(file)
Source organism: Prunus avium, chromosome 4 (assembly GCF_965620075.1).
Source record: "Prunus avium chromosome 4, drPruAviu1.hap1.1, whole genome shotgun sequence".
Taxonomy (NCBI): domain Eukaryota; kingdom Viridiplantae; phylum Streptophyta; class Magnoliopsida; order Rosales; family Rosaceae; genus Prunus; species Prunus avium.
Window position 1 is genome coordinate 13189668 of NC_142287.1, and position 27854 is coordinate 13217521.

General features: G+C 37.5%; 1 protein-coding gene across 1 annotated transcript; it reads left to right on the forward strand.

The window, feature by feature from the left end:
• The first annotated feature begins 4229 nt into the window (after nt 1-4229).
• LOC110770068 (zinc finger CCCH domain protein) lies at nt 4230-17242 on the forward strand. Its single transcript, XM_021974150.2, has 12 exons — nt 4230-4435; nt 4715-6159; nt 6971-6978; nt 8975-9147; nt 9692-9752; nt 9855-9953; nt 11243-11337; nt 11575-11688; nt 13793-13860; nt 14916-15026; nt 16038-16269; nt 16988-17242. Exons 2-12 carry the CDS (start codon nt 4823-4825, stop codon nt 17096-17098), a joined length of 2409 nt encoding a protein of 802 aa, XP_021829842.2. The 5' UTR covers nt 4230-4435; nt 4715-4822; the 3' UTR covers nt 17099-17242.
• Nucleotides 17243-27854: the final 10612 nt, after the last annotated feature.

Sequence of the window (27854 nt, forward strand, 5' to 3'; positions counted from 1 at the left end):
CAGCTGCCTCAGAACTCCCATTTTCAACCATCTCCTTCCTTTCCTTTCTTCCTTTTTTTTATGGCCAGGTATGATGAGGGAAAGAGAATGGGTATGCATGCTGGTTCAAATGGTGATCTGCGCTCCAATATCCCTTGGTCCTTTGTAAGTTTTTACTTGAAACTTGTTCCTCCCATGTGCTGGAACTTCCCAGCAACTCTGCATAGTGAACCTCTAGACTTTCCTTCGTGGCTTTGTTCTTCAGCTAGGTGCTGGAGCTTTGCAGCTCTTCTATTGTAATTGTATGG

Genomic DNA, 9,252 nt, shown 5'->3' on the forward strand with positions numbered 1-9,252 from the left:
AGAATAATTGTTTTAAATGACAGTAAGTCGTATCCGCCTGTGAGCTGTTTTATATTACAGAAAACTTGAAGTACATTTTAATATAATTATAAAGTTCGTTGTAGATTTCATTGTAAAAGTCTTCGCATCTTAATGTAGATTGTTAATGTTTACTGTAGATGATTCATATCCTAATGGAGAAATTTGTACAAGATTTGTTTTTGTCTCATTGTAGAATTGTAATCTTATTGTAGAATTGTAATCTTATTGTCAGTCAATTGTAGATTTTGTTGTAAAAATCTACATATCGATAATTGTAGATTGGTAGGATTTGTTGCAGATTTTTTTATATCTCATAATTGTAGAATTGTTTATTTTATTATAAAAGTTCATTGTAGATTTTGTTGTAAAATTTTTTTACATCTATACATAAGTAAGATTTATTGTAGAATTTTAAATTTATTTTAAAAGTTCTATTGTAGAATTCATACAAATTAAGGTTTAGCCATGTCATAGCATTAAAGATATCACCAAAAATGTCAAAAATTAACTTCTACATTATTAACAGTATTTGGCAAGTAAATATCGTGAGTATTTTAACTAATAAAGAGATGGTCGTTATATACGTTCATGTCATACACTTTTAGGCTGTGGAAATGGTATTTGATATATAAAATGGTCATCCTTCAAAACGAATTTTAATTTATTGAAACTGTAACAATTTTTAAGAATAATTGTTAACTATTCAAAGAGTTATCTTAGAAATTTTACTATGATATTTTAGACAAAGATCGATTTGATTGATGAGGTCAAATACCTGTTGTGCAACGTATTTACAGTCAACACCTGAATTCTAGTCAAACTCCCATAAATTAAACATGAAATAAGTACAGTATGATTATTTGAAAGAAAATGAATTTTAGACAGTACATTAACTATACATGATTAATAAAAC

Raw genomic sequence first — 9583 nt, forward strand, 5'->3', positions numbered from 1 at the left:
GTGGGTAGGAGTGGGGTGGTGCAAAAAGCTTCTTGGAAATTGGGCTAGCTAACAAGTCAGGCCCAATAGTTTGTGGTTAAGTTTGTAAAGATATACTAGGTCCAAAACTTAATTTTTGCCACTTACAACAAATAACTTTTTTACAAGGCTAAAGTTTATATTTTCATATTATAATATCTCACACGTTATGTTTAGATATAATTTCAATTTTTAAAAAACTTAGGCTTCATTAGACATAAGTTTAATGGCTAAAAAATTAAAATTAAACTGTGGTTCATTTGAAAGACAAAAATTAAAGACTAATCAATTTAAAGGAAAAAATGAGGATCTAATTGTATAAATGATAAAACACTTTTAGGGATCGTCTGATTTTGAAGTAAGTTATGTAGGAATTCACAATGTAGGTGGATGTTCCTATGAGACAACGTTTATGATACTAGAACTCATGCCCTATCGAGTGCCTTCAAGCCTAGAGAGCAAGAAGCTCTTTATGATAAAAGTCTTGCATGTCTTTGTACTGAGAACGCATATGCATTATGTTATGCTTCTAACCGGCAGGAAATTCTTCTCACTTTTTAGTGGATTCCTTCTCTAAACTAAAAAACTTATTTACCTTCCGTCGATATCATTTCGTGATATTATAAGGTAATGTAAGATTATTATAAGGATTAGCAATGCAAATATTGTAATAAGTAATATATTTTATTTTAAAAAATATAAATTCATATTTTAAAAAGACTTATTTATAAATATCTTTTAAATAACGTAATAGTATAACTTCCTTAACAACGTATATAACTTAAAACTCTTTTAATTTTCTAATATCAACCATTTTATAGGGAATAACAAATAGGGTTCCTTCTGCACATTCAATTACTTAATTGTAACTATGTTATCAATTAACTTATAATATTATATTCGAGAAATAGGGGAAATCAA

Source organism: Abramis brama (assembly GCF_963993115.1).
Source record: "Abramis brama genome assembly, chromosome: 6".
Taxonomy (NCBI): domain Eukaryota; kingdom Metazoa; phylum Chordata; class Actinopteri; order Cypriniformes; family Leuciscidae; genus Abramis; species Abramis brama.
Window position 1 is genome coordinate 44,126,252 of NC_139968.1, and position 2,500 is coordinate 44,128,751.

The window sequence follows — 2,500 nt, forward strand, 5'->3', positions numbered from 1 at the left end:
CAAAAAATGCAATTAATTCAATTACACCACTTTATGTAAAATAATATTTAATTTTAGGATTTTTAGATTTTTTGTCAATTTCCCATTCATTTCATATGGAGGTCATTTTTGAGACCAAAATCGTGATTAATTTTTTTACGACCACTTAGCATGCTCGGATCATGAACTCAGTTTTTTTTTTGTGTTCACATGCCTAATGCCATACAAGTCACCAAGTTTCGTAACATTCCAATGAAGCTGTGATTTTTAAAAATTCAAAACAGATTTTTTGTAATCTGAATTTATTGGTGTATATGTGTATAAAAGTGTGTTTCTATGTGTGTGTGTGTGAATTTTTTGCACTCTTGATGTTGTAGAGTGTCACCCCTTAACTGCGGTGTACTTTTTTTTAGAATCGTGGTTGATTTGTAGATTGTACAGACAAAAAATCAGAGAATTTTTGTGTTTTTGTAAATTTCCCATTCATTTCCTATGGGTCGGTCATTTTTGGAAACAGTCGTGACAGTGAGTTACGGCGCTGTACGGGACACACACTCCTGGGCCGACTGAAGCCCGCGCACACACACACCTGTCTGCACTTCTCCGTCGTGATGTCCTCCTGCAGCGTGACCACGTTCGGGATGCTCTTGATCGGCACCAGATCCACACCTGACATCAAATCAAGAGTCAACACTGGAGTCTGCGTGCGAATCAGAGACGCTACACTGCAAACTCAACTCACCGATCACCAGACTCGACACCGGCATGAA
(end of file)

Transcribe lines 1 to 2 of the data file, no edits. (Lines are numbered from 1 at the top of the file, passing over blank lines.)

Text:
Source organism: Prunus avium, chromosome 4 (assembly GCF_965620075.1).
Source record: "Prunus avium chromosome 4, drPruAviu1.hap1.1, whole genome shotgun sequence".